It’s a Jungle Out There

As my camera is my witness, it is as beautiful on our little patch of green as anywhere in the world.
As my camera is my witness, it is as beautiful on our little patch of green as anywhere in the world.
Virginia Creeper dangles from a branch of our walnut tree.
Virginia Creeper dangles from a branch of our walnut tree.

Readers of my newspaper might have noticed some significant changes, and while I was feeling somewhat negative about them over the last couple of weeks, I’ve decided that most of that came from a few individuals who weren’t comfortable with change, and particularly after a cordial lunch with our publisher, I’m feeling better about our situation.

I’ve been adding more and more global photojournalists to my social media friends list, and it’s nice to see them and their work on the web.

The moon was full on May 29, so I got out my experimental/throw away 500mm mirror lens and made this image of it.
The moon was full on May 29, so I got out my experimental/throw away 500mm mirror lens and made this image of it.

And of course, it’s June. To say that my garden grows well is an understatement, and no matter how fragile or stressful my work life can get, it offers a meaningful retreat.

Neither my neighbors the Nipps nor I have any peaches this year, thanks to a mid-April freeze. The cherries appear fine, however, and my efforts to cover the garden plants appear to have been completely successful.

I have two small cherry trees. Since they bloom later than the peaches, sometimes by as much as two months, they survive spring freezes better and bear fruit more often. They are small and insanely sour, but somehow irresistible anyway.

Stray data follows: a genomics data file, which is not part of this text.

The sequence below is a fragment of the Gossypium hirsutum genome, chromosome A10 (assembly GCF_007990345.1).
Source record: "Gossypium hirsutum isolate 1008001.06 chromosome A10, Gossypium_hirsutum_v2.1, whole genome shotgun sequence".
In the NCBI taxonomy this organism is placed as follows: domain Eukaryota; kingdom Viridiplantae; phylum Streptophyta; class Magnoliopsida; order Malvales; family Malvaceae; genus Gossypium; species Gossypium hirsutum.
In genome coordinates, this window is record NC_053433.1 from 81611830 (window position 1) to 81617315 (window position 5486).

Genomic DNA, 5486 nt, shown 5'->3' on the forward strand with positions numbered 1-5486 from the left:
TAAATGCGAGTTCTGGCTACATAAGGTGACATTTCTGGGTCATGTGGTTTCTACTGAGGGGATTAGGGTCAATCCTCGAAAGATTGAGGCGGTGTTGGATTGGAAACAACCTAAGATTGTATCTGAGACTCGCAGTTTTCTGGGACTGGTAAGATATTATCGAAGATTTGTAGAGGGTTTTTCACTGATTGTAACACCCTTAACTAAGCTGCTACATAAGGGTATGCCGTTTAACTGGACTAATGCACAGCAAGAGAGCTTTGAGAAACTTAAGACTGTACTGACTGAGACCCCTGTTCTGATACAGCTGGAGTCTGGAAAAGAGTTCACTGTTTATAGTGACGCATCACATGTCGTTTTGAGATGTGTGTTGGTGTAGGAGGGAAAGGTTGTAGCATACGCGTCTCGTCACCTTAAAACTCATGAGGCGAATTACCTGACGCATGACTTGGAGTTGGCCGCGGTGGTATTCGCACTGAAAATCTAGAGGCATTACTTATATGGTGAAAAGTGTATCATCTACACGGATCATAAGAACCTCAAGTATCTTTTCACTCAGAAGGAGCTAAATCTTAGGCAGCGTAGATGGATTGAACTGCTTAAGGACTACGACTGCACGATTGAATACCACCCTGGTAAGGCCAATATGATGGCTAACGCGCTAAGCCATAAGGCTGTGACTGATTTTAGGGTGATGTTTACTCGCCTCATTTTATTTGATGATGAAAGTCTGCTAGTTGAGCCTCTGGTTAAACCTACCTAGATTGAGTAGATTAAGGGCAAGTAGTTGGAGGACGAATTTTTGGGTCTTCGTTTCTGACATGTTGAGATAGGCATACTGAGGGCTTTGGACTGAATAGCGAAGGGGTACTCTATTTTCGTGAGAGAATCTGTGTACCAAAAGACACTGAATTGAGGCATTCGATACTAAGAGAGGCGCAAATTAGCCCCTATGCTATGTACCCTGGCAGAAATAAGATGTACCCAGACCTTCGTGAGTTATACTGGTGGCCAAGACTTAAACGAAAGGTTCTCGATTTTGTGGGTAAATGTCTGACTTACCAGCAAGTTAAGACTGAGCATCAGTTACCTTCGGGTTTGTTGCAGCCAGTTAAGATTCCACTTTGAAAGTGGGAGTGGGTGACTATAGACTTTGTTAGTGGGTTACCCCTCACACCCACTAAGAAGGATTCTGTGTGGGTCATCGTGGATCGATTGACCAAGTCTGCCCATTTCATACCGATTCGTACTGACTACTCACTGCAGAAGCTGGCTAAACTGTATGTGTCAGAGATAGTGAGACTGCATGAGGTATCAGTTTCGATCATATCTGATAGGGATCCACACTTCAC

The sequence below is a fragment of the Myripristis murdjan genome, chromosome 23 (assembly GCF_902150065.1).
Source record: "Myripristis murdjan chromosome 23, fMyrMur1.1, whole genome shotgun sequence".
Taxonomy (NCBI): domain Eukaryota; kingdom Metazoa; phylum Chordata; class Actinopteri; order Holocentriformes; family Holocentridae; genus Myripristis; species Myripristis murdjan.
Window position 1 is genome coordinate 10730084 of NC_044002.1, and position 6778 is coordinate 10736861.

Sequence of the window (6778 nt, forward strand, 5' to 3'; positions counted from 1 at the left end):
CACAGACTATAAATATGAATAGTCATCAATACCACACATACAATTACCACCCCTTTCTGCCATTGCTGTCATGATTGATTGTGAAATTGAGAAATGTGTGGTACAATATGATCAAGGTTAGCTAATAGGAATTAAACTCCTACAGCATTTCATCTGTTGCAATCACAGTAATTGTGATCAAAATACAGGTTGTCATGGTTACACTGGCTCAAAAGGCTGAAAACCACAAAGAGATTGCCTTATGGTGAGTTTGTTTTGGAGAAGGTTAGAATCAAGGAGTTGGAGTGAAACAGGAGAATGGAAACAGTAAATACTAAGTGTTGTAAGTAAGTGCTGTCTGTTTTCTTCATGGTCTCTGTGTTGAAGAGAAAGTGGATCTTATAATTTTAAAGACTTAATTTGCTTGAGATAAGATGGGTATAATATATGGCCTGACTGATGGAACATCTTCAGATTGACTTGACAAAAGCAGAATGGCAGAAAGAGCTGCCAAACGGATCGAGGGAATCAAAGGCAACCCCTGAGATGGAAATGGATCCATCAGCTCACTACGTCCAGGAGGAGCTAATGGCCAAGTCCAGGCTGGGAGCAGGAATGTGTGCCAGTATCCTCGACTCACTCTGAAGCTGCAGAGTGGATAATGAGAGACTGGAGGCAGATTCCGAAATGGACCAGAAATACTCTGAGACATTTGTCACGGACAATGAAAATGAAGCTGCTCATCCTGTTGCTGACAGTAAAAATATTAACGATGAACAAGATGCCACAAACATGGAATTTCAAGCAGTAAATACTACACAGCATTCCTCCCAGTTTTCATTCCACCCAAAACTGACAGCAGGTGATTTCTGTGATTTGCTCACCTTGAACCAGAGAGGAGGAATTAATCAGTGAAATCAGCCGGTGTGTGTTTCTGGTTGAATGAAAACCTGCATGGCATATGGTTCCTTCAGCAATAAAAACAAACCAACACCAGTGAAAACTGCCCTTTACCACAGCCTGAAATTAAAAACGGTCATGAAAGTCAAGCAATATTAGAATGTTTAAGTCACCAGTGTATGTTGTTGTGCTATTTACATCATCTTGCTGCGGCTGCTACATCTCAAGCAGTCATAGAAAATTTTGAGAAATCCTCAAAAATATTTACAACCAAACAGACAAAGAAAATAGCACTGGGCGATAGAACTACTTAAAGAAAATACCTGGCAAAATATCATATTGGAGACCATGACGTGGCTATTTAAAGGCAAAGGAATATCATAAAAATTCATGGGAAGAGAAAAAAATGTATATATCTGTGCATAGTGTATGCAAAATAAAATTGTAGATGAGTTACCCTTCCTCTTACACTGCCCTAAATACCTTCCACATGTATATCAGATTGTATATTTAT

I have two small cherry trees. Since they bloom later than the peaches, sometimes by as much as two months, they survive spring freezes better and bear fruit more often. They are small and insanely sour, but somehow irresistible anyway.

Yesterday I found my first cucumber of the season, and brought it to my wife Abby. I broke it open for her and we both smelled it. “There’s nothing like that fresh smell,” she said with an unquenchable smile on her face.

Here's a nice low-angle frame showing bell peppers on their plants. Encroaching from the right are cantaloup vines. I don't usually think of my garden as a jungle, but from ground-level, it very much seems that way.
Here’s a nice low-angle frame showing bell peppers on their plants. Encroaching from the right are cantaloup vines. I don’t usually think of my garden as a jungle, but from ground-level, it very much seems that way.
After our walk, Hawken likes to sit by the fence in the back yard and watch me work in the garden.
After our walk, Hawken likes to sit by the fence in the back yard and watch me work in the garden.

Hawken the Irish Wolfhound is still at home on the long, slack leash. I only retract it to keep him out of the neighbor’s poison ivy. After we walk, he sits by the garden and watches me work.

I pulled up the last of the radishes, which yielded about 200. The lettuce is still plentiful. Abby’s summer squash will probably be the next garden item to pick in any numbers. My tomatoes and peppers are huge, but not ripe. And while I haven’t seen any fruit on them, the cantaloup vines seem healthy and have lots of blossoms.

My cantaloup field is lush and verdant. I hope the big leaves and runners mean big fruit in the near future.
My cantaloup field is lush and verdant. I hope the big leaves and runners mean big fruit in the near future.
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